Sellers Home End Tables: Episode 1

End Tables EP1 KF

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This is the exciting start to yet another living room piece, but it’s also a small batch production of three end tables as a bonus. For these tables, Paul halved the number of mortise and tenons generally found in tables by using an alternative design concept. Paul also made them so that they can be square or round–your choice. In this episode, we walk through the layout possibilities, and include a trip from the garage to the living room to discuss the options and for Paul to walk you through his considerations. Paul will show you how to prepare your wood and cut the tapered legs using both hand and bandsaw methods. If you are looking for end tables for just about any room in your house, these might just fit the bill.

20 Comments

  1. deanbecker on 8 December 2021 at 3:19 pm

    Great job guys. Your insite was much appreciated and very well displayed. I really liked the refresher on squaring and trueing. There are times when it is good to just see the basics
    A great start to a series

  2. Hubert Saegmüller on 8 December 2021 at 3:58 pm

    Wonderful! Thank you that you took us along with you.

  3. Paul Rowell on 8 December 2021 at 5:24 pm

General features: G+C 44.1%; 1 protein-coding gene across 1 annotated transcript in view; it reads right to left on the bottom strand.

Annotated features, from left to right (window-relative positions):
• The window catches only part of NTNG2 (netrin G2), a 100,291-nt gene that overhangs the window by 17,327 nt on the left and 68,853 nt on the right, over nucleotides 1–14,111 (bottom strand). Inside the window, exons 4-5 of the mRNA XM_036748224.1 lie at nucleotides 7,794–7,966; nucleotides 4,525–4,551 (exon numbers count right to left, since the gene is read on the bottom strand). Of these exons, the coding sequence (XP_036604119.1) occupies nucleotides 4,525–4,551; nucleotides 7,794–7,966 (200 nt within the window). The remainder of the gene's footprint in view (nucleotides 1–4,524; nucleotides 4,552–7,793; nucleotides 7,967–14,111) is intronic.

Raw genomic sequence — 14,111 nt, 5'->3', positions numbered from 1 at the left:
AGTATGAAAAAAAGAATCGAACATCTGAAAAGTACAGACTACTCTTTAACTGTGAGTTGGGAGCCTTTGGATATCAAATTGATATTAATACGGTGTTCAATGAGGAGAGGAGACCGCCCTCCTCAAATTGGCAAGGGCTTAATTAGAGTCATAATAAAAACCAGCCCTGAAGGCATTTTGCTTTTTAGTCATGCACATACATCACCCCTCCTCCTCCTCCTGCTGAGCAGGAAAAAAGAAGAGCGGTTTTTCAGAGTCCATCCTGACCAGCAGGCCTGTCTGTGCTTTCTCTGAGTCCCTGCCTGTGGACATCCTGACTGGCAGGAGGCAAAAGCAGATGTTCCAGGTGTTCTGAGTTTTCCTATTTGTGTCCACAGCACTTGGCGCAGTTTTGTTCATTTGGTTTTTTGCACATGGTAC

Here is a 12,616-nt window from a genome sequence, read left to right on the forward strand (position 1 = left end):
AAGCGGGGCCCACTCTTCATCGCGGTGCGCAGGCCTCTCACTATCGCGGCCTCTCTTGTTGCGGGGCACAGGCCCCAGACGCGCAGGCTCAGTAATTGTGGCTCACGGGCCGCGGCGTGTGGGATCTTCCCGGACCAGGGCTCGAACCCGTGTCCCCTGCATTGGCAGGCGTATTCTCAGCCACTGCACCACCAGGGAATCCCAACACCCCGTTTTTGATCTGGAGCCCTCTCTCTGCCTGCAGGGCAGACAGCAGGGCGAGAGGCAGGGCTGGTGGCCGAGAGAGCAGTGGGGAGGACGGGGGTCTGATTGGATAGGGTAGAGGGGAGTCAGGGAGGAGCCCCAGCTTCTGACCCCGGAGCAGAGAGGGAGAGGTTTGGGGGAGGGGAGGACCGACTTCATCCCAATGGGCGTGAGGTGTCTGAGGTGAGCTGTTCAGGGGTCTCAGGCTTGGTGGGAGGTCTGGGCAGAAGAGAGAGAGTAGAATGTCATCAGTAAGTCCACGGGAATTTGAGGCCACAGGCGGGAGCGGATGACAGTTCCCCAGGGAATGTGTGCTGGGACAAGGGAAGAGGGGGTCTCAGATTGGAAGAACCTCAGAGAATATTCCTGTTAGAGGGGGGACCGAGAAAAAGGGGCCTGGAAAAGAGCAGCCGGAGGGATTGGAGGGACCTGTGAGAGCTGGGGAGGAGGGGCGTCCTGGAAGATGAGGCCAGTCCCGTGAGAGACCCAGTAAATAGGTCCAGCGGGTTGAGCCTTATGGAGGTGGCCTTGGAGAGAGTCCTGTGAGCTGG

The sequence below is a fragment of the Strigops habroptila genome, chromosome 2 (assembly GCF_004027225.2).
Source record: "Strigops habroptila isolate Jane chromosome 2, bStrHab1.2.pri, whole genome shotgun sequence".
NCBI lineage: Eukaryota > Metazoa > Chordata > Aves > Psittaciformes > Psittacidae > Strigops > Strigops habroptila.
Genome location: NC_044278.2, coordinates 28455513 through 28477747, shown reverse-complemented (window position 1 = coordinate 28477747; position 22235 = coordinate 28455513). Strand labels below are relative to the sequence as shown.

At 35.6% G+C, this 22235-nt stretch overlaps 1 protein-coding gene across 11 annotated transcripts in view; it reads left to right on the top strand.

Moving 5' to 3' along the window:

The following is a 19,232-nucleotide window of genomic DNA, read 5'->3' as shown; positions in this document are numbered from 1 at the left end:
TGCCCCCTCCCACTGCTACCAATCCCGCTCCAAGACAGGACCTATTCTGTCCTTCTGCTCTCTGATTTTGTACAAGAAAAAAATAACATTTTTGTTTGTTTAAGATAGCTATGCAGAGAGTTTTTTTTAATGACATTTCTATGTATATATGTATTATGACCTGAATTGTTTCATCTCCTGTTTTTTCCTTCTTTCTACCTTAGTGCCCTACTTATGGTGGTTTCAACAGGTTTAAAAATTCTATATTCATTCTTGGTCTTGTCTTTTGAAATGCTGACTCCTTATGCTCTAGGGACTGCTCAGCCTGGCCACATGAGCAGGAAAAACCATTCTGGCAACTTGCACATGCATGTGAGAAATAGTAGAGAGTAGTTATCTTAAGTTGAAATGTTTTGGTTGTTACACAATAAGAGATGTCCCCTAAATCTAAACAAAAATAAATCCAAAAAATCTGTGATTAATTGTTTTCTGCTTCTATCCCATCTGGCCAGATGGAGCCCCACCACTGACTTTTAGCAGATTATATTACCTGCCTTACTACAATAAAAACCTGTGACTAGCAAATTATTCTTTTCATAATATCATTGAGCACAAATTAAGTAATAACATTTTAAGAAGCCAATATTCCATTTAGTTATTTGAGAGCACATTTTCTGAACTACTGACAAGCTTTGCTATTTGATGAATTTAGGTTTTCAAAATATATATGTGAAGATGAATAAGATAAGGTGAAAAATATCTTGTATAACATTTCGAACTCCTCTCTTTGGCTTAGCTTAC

Is anyone else having audio sync issues? I noticed it especially when Paul was talking in the early part of the video but I think it was also happening in the later sections , it is just harder to tell whether the swish of the plane is in sync with the video!

    • Sven-Olof Jansson on 8 December 2021 at 6:26 pm

      Hej Paul,

      Reducing resolution from 2160 to 1080 got sync back for me; perhaps suggesting there a bandwidth issue.

  4. ejvc on 8 December 2021 at 7:55 pm

    What an interesting video – first half a lot of talking, second half none! Beginners will need to watch some other videos to understand what they are seeing, so even though these are not complex tables Paul is using them to teach some more complicated skills: prototyping, working drawings, and so forth. Cool.

    • Katrina Sellers on 9 December 2021 at 8:29 am

      Glad you enjoyed it.

    • Flemming Aaberg on 12 December 2021 at 9:19 am

      Great episode – the decision making aspects will be very useful for beginners. I appreciated the latter part where there was no other sound bar the working of wood. Good chance to absorb and reflect.

  5. wdelliott on 9 December 2021 at 4:59 am

    Paul,
    Your interesting approach to this series meets my needs. You are planning to make the tables fit the room and your use for them in those rooms. I’m looking around my house in a unique way than before. The choice between a square or round top is a more important consideration than I had considered before.

    I appreciate your imaginative approach to teaching about making furniture.

  6. John Simpson on 9 December 2021 at 8:56 am

    In the words of the great man himself “perfect perfect perfect!”

    I really enjoyed the talking through the process and the considerations involved in designing, encouraging not just following from plans.

    And then the footage of stock sizing, I could watch that stuff all day.

    Great video guys.

  7. chris54 on 9 December 2021 at 6:27 pm